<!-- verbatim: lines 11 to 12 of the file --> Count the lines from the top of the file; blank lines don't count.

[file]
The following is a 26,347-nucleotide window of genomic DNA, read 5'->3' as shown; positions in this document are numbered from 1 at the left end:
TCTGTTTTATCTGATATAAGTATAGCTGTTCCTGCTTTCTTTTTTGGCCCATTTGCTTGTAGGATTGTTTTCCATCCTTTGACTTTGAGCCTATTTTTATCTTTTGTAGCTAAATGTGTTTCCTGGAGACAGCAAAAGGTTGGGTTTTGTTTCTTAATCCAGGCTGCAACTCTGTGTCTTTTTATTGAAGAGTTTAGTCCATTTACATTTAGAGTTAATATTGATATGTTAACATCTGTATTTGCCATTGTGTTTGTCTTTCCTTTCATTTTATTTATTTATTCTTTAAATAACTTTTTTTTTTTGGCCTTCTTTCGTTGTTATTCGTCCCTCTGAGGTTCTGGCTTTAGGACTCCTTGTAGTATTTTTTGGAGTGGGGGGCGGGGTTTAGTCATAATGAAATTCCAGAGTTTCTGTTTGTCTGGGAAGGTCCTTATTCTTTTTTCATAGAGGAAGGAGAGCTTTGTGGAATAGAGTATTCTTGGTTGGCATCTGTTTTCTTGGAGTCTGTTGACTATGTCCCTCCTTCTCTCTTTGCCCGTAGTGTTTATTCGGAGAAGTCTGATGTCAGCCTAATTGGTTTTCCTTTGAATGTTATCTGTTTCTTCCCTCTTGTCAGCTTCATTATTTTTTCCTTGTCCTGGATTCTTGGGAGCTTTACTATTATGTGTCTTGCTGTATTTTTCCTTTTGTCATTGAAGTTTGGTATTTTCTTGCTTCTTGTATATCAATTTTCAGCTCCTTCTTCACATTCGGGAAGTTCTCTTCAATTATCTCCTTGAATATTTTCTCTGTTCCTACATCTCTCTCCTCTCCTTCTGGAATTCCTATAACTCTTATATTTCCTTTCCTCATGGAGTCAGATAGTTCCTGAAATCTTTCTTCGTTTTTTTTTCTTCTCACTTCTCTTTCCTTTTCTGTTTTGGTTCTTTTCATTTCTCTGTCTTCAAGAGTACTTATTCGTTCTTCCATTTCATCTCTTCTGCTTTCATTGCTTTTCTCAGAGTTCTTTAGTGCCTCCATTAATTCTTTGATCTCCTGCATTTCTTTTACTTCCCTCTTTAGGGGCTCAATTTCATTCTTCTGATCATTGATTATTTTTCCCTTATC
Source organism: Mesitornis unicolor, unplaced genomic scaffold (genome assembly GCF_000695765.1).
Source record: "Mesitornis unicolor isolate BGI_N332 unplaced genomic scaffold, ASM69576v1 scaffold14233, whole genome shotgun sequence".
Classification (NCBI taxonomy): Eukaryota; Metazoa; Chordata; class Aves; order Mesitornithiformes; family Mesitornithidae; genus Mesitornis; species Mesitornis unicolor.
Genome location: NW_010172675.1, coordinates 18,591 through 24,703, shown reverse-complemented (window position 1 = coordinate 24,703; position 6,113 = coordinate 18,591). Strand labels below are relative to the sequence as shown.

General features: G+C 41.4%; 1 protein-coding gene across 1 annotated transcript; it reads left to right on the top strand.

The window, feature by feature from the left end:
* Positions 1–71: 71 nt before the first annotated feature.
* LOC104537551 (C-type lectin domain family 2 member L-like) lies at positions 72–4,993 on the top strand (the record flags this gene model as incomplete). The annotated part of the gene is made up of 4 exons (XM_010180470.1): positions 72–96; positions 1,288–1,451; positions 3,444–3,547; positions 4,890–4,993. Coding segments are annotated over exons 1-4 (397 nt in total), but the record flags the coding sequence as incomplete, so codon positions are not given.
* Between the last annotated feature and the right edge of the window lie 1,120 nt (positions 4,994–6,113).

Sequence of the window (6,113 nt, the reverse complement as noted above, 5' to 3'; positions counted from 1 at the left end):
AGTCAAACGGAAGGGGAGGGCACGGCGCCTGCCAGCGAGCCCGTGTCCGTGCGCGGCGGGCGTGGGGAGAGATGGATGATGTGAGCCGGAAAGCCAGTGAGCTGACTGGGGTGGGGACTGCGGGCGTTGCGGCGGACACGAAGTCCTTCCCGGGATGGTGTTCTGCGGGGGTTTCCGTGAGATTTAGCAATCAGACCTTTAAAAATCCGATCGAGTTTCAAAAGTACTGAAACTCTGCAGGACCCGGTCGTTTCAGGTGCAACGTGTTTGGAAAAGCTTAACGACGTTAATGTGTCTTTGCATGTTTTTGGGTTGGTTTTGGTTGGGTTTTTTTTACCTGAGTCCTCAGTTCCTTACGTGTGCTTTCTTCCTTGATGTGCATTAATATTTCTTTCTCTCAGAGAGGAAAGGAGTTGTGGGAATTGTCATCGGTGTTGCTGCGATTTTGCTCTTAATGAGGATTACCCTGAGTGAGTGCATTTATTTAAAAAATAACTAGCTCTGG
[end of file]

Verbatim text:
* Between the last annotated feature and the right edge of the window lie 1,120 nt (positions 4,994–6,113).

Sequence of the window (6,113 nt, the reverse complement as noted above, 5' to 3'; positions counted from 1 at the left end):